Enter Massoud Hassani and the biodegradable bamboo “minesweeper” featured previously on Green Prophet. An enormously popular wind-powered device modeled after the Afghan designer’s childhood toy, the spherical Mine Kafon has biodegradable bamboo and plastic spikes that detonate landmines rooted out with help from a sophisticated GPS chip embedded in the large ball.
Relatively cheap and easy to reproduce, in theory, one of these giant balls could potentially destroy three or four mines in one jaunt through a land mine field. And if a whole army of them is unleashed, imagine all the play space that will be made available once more to the world’s outdoor enthusiasts.
Exhibited at design shows all over the world and recently acquired by MOMA in New York, Mine Kafon could become a reality with the crowd’s help. Hassani is running a kickstarter campaign that has already raised £64,025 out of its goal of £100,000 to develop a working prototype of the detonator so that it can actually be put to work in the field.
Hassani acknowledges the potential pitfalls of this ambitious project. For starters, it will be necessary to deploy a very sophisticated GPS with a”higher than average” accuracy if the detonator is going to work.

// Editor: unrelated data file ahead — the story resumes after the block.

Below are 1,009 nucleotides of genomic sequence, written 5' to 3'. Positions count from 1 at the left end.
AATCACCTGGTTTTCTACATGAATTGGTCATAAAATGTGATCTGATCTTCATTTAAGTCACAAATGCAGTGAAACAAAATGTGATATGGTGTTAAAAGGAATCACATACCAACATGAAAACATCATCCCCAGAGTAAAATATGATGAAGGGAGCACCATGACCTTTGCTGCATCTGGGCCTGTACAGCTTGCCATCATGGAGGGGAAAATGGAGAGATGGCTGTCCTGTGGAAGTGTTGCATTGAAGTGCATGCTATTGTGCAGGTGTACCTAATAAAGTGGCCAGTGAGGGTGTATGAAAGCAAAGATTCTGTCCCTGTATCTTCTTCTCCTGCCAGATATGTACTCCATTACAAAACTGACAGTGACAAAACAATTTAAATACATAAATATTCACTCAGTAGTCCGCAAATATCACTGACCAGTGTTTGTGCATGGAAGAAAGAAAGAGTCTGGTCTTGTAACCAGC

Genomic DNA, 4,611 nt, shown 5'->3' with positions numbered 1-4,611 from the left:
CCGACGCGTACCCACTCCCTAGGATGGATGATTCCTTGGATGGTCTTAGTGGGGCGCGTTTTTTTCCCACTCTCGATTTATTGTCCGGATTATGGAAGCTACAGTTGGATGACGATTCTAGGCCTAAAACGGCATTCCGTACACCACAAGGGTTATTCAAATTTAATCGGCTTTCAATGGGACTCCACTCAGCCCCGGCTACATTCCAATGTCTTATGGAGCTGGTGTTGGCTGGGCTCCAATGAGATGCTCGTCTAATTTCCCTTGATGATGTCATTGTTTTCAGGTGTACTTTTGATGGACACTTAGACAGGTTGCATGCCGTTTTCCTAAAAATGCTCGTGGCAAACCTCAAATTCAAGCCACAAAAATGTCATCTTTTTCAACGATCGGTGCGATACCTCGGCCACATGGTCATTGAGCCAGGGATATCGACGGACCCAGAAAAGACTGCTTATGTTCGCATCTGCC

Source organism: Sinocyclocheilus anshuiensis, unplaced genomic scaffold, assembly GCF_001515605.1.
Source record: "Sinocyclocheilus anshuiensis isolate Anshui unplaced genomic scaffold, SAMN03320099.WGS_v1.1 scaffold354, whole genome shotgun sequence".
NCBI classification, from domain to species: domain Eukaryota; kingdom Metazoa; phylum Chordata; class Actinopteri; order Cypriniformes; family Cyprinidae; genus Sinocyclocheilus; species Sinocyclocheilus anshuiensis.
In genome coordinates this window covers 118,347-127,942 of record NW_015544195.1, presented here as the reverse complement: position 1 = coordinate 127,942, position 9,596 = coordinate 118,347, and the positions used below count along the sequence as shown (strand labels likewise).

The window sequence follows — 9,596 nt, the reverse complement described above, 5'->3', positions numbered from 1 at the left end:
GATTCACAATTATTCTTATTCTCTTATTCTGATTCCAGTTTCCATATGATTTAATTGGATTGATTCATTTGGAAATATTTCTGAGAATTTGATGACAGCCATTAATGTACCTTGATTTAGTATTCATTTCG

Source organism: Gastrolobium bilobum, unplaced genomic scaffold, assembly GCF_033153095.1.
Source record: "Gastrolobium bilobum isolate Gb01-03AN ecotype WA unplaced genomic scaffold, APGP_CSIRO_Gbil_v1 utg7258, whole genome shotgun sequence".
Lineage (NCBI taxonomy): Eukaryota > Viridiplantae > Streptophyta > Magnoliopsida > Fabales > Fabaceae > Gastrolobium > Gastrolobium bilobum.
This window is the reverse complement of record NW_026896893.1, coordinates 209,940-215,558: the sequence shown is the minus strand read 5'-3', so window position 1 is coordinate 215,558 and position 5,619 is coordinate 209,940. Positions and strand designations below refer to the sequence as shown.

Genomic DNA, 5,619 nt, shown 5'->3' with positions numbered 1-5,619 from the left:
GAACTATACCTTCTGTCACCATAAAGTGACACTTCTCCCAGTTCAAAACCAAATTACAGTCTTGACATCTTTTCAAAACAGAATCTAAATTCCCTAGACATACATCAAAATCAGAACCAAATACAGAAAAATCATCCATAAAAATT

The design team will also need to work with engineers to ensure the Mine Kafon is sufficiently durable to withstand its task while still being modular and cheaply produced since the parts are intended to be blown up!
With supports from as far afield as London, Helskinki and New York, the kickstarter campaign has been enormously successful so far, but it hasn’t crossed the finish line yet.
Funds generated will be used to perfect the Mine Kafon’s engineering, fabrication and transport and to create a small documentary. All kinds of lovely gifts are available, including beautiful minesweeper lamps that resemble the biodegradable discs at the end of the legs.
Land mines are a plague. This is a potential cure. Check out the Kickstarter campaign and lend your support if you feel duly moved.
Map © Landmine Monitor Report